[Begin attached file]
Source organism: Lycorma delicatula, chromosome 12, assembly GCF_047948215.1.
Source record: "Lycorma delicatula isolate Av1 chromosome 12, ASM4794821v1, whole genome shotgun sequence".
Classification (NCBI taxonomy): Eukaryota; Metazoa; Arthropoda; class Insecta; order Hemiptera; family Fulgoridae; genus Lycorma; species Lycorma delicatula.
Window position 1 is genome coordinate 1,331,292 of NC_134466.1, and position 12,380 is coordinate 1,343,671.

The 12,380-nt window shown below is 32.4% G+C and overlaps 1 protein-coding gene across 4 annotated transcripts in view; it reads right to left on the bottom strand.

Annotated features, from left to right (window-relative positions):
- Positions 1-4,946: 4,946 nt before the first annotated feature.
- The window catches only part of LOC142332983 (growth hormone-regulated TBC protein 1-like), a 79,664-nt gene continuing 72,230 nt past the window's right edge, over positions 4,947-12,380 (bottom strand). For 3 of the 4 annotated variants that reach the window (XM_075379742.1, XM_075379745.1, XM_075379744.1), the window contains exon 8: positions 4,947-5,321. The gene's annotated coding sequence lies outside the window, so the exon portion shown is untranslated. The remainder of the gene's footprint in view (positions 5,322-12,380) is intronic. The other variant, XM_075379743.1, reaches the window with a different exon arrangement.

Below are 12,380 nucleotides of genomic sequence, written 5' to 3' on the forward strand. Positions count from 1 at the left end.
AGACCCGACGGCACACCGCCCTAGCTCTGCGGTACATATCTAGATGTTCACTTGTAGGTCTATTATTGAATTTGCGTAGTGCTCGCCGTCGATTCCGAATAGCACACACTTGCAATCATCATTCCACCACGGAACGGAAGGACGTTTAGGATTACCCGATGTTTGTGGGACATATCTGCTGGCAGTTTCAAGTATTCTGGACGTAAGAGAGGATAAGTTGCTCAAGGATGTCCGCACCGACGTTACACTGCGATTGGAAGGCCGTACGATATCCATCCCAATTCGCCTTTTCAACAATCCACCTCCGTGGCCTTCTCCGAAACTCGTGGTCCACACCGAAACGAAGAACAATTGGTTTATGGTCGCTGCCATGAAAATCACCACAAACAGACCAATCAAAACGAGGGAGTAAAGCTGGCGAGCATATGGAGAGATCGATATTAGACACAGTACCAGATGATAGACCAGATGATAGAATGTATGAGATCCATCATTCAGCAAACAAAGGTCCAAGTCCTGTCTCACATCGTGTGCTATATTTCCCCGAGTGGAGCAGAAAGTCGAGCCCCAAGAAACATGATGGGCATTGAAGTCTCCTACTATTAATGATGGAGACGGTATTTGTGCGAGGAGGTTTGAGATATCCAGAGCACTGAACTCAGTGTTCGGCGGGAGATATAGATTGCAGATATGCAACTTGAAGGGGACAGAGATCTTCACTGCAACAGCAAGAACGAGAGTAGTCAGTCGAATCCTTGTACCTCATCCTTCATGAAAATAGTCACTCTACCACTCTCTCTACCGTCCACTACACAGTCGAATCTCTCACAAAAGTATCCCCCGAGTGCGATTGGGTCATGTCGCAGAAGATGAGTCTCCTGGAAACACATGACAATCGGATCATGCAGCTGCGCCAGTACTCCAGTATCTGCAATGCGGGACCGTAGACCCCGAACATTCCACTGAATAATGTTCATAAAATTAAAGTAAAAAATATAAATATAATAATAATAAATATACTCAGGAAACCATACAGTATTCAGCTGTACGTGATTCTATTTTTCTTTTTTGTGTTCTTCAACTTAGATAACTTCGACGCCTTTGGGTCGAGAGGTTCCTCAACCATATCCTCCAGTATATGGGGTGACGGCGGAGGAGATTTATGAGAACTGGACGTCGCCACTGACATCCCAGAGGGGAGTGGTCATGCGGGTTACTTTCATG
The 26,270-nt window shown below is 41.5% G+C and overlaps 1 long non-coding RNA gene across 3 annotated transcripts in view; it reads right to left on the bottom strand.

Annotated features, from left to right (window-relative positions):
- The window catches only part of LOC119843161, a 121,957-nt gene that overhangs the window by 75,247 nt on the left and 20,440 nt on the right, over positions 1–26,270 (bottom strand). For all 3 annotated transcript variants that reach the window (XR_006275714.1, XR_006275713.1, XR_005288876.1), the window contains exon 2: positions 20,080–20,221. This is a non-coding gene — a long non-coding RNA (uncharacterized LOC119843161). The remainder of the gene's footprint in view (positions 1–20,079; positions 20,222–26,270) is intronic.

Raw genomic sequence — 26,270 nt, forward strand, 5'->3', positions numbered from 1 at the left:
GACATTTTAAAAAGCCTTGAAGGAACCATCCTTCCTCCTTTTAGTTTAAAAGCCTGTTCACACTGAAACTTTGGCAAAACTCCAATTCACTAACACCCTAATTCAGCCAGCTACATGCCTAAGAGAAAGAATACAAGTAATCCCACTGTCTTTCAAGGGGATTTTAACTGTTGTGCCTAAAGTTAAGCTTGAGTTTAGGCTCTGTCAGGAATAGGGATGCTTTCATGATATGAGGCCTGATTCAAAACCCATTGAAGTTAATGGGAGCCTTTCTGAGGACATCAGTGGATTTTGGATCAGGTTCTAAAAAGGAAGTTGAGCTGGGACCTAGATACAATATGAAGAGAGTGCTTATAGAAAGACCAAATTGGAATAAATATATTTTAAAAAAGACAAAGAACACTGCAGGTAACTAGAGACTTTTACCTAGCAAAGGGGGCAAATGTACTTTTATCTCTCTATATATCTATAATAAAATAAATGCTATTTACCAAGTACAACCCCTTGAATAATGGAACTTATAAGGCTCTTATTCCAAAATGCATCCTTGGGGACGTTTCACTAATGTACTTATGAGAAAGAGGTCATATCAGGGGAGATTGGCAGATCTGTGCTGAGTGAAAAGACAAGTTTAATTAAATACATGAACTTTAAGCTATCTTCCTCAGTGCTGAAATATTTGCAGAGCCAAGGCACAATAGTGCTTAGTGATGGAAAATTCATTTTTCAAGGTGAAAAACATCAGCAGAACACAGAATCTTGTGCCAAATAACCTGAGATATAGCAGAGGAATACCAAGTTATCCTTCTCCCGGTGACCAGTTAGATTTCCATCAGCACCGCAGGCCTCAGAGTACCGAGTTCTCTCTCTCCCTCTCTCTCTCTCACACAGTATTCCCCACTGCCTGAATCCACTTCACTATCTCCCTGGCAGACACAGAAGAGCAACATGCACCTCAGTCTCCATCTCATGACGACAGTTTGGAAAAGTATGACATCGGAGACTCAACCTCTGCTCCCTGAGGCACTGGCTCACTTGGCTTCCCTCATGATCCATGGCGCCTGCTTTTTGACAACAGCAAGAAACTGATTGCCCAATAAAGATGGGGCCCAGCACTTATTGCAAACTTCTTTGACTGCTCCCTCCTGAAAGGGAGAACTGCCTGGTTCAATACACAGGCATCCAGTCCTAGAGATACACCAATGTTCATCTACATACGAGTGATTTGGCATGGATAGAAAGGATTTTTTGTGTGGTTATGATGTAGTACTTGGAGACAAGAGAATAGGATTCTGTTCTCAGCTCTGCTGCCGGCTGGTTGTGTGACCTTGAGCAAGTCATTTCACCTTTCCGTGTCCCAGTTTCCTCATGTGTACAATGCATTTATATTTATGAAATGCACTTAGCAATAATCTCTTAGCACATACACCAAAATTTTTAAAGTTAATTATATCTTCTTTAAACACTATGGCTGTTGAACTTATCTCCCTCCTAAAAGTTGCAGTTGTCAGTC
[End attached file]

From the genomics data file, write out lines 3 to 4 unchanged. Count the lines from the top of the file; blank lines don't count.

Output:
Classification (NCBI taxonomy): Eukaryota; Metazoa; Arthropoda; class Insecta; order Hemiptera; family Fulgoridae; genus Lycorma; species Lycorma delicatula.
Window position 1 is genome coordinate 1,331,292 of NC_134466.1, and position 12,380 is coordinate 1,343,671.